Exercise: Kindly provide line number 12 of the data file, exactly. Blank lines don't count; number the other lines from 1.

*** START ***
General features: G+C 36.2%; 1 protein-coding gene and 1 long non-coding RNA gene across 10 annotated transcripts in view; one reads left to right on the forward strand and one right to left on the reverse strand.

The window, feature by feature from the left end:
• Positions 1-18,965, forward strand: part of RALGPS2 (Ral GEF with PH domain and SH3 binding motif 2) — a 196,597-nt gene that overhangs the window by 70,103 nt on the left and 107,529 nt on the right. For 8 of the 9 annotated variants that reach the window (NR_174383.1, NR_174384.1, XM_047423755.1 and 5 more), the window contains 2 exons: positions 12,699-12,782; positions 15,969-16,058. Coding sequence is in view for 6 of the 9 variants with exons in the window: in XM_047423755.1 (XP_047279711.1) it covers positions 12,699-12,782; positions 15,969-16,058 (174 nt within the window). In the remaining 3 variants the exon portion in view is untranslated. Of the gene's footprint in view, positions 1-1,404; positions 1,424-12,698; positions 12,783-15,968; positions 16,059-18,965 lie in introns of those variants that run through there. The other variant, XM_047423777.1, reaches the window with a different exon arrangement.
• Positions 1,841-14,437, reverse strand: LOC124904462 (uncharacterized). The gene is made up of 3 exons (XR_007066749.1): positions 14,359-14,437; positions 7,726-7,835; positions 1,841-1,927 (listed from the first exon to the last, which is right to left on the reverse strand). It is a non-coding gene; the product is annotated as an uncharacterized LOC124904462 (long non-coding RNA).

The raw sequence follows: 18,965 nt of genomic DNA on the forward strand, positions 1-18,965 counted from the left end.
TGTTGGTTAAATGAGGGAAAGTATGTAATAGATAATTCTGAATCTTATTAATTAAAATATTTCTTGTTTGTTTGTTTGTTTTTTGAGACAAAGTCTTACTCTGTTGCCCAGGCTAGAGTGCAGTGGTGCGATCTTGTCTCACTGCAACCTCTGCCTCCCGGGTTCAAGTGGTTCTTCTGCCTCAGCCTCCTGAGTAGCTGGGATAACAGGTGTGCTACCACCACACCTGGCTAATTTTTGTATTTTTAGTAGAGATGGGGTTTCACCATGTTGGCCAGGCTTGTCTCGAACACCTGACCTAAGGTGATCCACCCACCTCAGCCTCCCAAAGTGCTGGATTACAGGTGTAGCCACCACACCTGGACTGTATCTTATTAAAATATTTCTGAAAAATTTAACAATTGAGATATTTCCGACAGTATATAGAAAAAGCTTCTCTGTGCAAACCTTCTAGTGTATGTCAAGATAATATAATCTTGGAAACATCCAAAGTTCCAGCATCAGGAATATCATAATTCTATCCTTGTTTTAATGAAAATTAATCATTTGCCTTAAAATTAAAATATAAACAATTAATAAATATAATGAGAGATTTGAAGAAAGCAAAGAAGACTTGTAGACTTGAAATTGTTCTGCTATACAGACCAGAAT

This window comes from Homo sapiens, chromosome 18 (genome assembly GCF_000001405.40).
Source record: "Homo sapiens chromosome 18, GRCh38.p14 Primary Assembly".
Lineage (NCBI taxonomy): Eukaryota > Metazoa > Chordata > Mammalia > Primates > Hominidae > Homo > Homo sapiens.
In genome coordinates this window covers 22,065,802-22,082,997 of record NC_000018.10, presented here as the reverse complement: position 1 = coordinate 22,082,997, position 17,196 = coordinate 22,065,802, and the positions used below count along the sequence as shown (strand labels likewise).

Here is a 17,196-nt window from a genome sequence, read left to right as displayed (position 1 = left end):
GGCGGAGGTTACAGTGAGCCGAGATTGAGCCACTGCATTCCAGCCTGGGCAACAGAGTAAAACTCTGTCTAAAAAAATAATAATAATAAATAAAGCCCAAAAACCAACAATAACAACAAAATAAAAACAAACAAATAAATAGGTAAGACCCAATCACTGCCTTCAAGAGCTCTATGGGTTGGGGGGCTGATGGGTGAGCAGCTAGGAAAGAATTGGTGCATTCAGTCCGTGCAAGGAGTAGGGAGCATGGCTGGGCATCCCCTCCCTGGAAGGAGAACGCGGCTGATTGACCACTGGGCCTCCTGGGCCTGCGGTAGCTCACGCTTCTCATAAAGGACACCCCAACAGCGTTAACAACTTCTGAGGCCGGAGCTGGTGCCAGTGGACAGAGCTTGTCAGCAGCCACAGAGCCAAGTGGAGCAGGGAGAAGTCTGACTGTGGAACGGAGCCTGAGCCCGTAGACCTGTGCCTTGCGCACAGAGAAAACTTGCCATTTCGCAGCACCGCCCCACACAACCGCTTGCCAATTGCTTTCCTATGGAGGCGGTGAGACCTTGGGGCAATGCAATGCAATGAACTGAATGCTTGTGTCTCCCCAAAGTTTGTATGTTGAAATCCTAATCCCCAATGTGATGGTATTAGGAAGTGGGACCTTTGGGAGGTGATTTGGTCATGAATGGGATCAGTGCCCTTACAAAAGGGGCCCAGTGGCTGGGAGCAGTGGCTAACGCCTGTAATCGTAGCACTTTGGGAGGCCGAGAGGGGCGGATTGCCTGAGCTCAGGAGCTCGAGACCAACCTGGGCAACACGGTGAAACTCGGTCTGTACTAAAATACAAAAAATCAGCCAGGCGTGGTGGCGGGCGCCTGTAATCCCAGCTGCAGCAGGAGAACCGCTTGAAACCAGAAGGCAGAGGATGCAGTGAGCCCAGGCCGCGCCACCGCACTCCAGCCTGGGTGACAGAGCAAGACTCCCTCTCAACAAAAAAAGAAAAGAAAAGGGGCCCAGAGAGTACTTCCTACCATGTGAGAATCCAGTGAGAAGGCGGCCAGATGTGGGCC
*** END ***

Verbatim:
GGCGGAGGTTACAGTGAGCCGAGATTGAGCCACTGCATTCCAGCCTGGGCAACAGAGTAAAACTCTGTCTAAAAAAATAATAATAATAAATAAAGCCCAAAAACCAACAATAACAACAAAATAAAAACAAACAAATAAATAGGTAAGACCCAATCACTGCCTTCAAGAGCTCTATGGGTTGGGGGGCTGATGGGTGAGCAGCTAGGAAAGAATTGGTGCATTCAGTCCGTGCAAGGAGTAGGGAGCATGGCTGGGCATCCCCTCCCTGGAAGGAGAACGCGGCTGATTGACCACTGGGCCTCCTGGGCCTGCGGTAGCTCACGCTTCTCATAAAGGACACCCCAACAGCGTTAACAACTTCTGAGGCCGGAGCTGGTGCCAGTGGACAGAGCTTGTCAGCAGCCACAGAGCCAAGTGGAGCAGGGAGAAGTCTGACTGTGGAACGGAGCCTGAGCCCGTAGACCTGTGCCTTGCGCACAGAGAAAACTTGCCATTTCGCAGCACCGCCCCACACAACCGCTTGCCAATTGCTTTCCTATGGAGGCGGTGAGACCTTGGGGCAATGCAATGCAATGAACTGAATGCTTGTGTCTCCCCAAAGTTTGTATGTTGAAATCCTAATCCCCAATGTGATGGTATTAGGAAGTGGGACCTTTGGGAGGTGATTTGGTCATGAATGGGATCAGTGCCCTTACAAAAGGGGCCCAGTGGCTGGGAGCAGTGGCTAACGCCTGTAATCGTAGCACTTTGGGAGGCCGAGAGGGGCGGATTGCCTGAGCTCAGGAGCTCGAGACCAACCTGGGCAACACGGTGAAACTCGGTCTGTACTAAAATACAAAAAATCAGCCAGGCGTGGTGGCGGGCGCCTGTAATCCCAGCTGCAGCAGGAGAACCGCTTGAAACCAGAAGGCAGAGGATGCAGTGAGCCCAGGCCGCGCCACCGCACTCCAGCCTGGGTGACAGAGCAAGACTCCCTCTCAACAAAAAAAGAAAAGAAAAGGGGCCCAGAGAGTACTTCCTACCATGTGAGAATCCAGTGAGAAGGCGGCCAGATGTGGGCC